"As a child," Rafael recalls, "I ate every Sunday dinner in this house, which my grandfather bought in 1930. When my first marriage ended, 27 years ago, I moved in with my grandfather during what turned out to be the last year of his life, and in this magical house I healed."
Rafael bought the place from his father and his father's siblings in 1991, intent on preserving it forever. "It's as much a museum and a shrine as it is a house," he reflects. "Leaving it would be a deal breaker no matter who my spouse was."
Because Phoebe's house in North Baltimore is closer to her job, the couple spend four to seven nights there. "We usually spend the weekends at my house," notes Rafael, "because this neighborhood [Southeast Baltimore], once a landing place for each new wave of immigrants, is now gentrified, and we're near the waterfront and restaurants."
Understanding all the house means to her husband, Phoebe has supported the unusual arrangement from the start. Indeed, Rafael's abode has taken on special meaning for her too: They were married in the small front room, facing wedding photos of Rafael's parents and grandfather, so their two-base union enables them to keep faith with the house's past, present and future.
Lana and Lyn. At ages 67 and 81, respectively, Lana and Lyn Staheli have been married for 24 years. Initially, they occupied a large Seattle house, with one floor devoted to Lana's relationship-coaching practice. Once Lyn's kids from his first marriage left home and he retired, however, the Stahelis' digs felt like a waste of space, so they decided to move to a 1,000-square-foot apartment.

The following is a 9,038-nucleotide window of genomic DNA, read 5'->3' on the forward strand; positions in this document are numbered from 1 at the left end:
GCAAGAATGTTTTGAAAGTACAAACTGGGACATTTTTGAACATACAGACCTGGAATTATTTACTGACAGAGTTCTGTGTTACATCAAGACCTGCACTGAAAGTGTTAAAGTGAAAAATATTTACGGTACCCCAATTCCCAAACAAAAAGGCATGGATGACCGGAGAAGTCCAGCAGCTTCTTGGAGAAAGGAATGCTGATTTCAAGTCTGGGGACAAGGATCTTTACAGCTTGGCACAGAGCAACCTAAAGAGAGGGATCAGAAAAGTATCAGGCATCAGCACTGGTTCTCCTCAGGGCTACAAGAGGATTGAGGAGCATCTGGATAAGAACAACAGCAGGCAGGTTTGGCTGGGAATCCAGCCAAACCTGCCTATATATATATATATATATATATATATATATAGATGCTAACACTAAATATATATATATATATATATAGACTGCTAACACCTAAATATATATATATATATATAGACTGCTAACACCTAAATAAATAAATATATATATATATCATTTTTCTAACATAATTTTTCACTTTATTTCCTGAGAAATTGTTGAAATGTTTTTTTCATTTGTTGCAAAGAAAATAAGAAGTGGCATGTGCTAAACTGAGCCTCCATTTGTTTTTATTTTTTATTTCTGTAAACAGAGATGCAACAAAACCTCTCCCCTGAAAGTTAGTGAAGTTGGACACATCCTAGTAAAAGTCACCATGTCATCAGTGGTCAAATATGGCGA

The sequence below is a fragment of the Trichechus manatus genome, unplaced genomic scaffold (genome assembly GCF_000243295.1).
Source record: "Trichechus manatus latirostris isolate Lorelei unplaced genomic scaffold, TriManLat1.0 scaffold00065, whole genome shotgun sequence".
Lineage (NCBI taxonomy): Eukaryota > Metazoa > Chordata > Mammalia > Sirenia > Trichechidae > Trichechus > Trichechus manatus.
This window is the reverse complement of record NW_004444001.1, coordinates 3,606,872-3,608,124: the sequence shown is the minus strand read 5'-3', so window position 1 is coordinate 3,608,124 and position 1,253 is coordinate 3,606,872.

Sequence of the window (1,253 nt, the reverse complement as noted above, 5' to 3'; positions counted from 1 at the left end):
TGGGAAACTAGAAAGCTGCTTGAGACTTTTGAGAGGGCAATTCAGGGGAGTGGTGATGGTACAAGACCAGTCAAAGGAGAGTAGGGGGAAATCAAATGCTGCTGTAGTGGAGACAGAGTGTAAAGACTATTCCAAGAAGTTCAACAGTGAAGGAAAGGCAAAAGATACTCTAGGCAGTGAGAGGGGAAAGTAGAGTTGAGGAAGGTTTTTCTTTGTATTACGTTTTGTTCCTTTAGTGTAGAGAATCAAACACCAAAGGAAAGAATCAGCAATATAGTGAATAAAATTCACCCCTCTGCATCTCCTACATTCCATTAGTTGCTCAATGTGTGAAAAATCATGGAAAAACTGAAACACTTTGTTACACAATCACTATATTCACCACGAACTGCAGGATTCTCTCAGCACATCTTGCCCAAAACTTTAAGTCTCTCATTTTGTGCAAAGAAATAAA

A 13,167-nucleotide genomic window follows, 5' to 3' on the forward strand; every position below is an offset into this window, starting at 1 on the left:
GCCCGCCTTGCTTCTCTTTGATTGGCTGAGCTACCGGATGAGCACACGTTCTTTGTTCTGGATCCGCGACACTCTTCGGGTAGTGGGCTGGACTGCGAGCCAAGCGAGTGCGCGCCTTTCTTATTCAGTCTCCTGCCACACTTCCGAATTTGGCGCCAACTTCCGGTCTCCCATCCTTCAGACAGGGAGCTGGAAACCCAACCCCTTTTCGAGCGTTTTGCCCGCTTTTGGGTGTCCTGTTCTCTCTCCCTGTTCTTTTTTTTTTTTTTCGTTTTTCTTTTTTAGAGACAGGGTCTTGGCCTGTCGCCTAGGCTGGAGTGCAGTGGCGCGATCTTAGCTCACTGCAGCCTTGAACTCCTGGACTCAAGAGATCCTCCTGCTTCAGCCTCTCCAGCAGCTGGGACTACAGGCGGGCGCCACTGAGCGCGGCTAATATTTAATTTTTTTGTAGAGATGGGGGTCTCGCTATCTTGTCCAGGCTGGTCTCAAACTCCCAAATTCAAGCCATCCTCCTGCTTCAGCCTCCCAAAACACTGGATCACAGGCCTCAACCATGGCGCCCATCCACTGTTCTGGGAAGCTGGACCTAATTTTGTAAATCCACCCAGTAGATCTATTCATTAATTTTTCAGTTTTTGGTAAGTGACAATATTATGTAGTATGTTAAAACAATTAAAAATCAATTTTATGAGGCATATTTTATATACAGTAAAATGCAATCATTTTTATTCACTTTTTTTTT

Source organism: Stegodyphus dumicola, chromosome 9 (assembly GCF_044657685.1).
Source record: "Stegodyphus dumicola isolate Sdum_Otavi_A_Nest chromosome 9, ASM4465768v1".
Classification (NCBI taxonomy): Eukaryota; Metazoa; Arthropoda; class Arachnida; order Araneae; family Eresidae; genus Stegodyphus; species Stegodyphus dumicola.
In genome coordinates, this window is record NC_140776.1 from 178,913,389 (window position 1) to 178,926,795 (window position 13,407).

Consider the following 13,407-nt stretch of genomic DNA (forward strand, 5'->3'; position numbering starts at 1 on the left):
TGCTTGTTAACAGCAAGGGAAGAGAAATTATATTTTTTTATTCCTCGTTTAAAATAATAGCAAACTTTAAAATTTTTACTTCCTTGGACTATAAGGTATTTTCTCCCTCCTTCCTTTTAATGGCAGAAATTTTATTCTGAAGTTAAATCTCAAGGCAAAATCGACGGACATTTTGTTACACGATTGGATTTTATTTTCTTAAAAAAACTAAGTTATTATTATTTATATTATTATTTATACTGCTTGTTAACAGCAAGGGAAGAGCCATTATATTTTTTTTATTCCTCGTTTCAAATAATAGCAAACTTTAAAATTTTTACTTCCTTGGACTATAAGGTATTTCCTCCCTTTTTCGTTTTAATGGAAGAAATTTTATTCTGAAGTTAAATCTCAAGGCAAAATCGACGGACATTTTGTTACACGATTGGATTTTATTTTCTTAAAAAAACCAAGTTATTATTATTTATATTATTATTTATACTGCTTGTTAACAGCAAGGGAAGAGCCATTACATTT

"Our personal styles rubbed each other the wrong way," Lana observes. "Lyn goes to bed early and gets up early; I go to bed quite late and like to sleep in. I'm more social than he is. We have different standards of housekeeping.
"After staring those differences in the face for about a year, we realized they wouldn't bother us if we had more privacy. So we sold the apartment and bought two condos — one right above the other — in a nearby five-plex."
Today, five years on, Lyn and Lana spend a lot of time together, but they also take full advantage of having separate places. "We've each created the decor we like," says Lana, "and we each have our own dogs. Lyn gets up at 5:30 to walk his, then brings me my coffee at 7, just as I'm getting up."
After work, the couple read or watch TV in Lyn's condo on the second floor. "Around 8 or 9," Lana continues, "Lyn goes to bed and I go upstairs to do emails and projects. We save the weekends for each other.
"Living in our own spaces has eliminated most sources of conflict," she concludes. "It has made the time we spend together more like dates, letting us focus on fun, adventure and romance."
Tobey and Phil. Having shared a therapy practice and written a book together, Tobey Hiller, 73, and her husband of 30 years, Phil Ziegler, 75, are the picture of togetherness. They don't live apart, but they do take separate vacations.
"The first one I did," says Tobey, "was a three-week trip to Turkey with my friend, Alev, who was born there and has many Turkish connections. All four of us are very good 'couples' friends, but Alev and I wanted to travel on our own, in our own way, and have a different sort of companionship than the daily one with our husbands.
"I've since gone on four- or five-day writing retreats with other friends who are writers," Tobey continues, "and a few times to a cabin by myself.
"Last summer we went to Portland, Ore., and I came back ahead of Phillip so I could spend some time on my own at home. I wanted to savor the pleasures of solitude, and working, and other daily rhythms on my own time, and I needed to remember who I am apart from the dyad. I'm introverted and affiliative, so I need 'recharging time' where I'm not highly alert to the needs and energies of my mate. Alone time returns me to base camp.